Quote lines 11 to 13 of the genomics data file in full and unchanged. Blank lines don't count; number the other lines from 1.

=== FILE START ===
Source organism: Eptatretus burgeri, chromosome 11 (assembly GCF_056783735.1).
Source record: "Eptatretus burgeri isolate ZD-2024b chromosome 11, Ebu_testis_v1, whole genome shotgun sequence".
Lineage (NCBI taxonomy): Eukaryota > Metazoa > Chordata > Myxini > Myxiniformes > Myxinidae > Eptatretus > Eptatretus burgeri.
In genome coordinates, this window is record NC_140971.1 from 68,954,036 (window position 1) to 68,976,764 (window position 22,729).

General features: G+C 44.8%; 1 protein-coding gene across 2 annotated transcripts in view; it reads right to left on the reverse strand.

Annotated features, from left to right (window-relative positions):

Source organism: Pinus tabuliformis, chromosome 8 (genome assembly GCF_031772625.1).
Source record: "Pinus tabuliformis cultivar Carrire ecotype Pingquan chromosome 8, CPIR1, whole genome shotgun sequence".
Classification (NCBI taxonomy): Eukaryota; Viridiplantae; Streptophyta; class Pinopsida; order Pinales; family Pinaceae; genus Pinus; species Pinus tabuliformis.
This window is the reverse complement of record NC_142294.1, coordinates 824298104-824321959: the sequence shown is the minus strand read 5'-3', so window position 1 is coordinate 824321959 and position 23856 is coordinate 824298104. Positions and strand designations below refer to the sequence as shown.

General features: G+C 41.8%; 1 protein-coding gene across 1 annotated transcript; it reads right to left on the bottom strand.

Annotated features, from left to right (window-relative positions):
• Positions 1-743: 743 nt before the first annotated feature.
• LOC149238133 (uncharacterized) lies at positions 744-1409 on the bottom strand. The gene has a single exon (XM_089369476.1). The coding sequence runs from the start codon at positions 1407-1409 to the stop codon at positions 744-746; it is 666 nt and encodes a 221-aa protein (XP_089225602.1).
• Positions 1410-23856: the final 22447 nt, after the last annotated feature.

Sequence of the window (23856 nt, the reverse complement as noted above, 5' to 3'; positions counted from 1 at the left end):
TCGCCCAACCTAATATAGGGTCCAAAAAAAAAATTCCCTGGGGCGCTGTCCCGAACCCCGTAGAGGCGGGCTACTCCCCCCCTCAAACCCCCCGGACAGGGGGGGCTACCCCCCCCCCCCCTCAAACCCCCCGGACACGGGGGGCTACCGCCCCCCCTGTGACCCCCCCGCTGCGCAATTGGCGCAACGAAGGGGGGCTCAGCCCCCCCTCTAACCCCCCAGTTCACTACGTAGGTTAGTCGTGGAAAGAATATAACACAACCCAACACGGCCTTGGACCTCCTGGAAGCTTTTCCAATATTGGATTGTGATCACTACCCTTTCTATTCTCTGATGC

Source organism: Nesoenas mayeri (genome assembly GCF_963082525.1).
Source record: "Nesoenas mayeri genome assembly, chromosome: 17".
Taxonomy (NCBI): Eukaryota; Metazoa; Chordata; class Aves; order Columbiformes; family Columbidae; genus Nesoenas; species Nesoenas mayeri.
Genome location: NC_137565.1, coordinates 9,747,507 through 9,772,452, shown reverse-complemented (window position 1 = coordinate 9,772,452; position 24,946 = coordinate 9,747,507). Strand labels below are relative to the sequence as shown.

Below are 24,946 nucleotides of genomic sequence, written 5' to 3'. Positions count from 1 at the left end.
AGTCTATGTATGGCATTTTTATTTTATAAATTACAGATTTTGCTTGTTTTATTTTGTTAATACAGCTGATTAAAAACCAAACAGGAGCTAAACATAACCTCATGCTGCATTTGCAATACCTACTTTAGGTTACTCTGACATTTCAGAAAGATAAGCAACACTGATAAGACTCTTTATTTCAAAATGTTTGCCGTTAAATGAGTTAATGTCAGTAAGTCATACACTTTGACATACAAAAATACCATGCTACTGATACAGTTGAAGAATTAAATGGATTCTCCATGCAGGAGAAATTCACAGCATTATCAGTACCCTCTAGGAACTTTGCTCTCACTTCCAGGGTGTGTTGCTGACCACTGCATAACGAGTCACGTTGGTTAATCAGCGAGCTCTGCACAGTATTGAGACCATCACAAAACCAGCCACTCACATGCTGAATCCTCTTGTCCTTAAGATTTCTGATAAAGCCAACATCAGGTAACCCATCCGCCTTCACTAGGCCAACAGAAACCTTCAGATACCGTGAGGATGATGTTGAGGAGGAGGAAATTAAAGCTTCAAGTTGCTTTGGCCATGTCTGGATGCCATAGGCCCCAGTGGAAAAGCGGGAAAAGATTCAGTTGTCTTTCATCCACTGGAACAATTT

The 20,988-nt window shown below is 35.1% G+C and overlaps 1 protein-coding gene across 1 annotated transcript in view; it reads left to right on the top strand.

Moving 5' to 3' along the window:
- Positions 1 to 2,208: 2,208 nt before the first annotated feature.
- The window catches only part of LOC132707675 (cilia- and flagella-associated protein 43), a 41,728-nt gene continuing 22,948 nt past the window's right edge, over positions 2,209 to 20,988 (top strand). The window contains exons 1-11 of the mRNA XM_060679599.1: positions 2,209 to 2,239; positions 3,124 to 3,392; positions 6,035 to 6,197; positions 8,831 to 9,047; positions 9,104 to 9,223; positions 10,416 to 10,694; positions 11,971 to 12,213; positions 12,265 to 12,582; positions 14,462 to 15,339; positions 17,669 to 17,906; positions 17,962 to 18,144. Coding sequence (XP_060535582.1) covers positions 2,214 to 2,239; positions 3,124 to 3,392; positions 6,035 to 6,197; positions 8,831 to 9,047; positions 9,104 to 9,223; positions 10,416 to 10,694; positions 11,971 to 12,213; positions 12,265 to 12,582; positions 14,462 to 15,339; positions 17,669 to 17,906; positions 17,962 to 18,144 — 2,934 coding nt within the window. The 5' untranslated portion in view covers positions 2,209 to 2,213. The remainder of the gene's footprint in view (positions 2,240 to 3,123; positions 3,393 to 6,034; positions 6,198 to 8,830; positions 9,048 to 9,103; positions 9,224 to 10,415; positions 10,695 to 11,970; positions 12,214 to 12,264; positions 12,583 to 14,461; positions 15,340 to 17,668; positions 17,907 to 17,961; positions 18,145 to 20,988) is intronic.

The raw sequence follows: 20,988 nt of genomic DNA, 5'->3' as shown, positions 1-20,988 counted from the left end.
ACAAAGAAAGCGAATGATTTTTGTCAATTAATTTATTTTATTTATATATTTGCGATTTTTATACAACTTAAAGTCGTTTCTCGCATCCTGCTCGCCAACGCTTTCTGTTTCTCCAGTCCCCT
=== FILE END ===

General features: G+C 41.8%; 1 protein-coding gene across 1 annotated transcript; it reads right to left on the bottom strand.

Annotated features, from left to right (window-relative positions):
• Positions 1-743: 743 nt before the first annotated feature.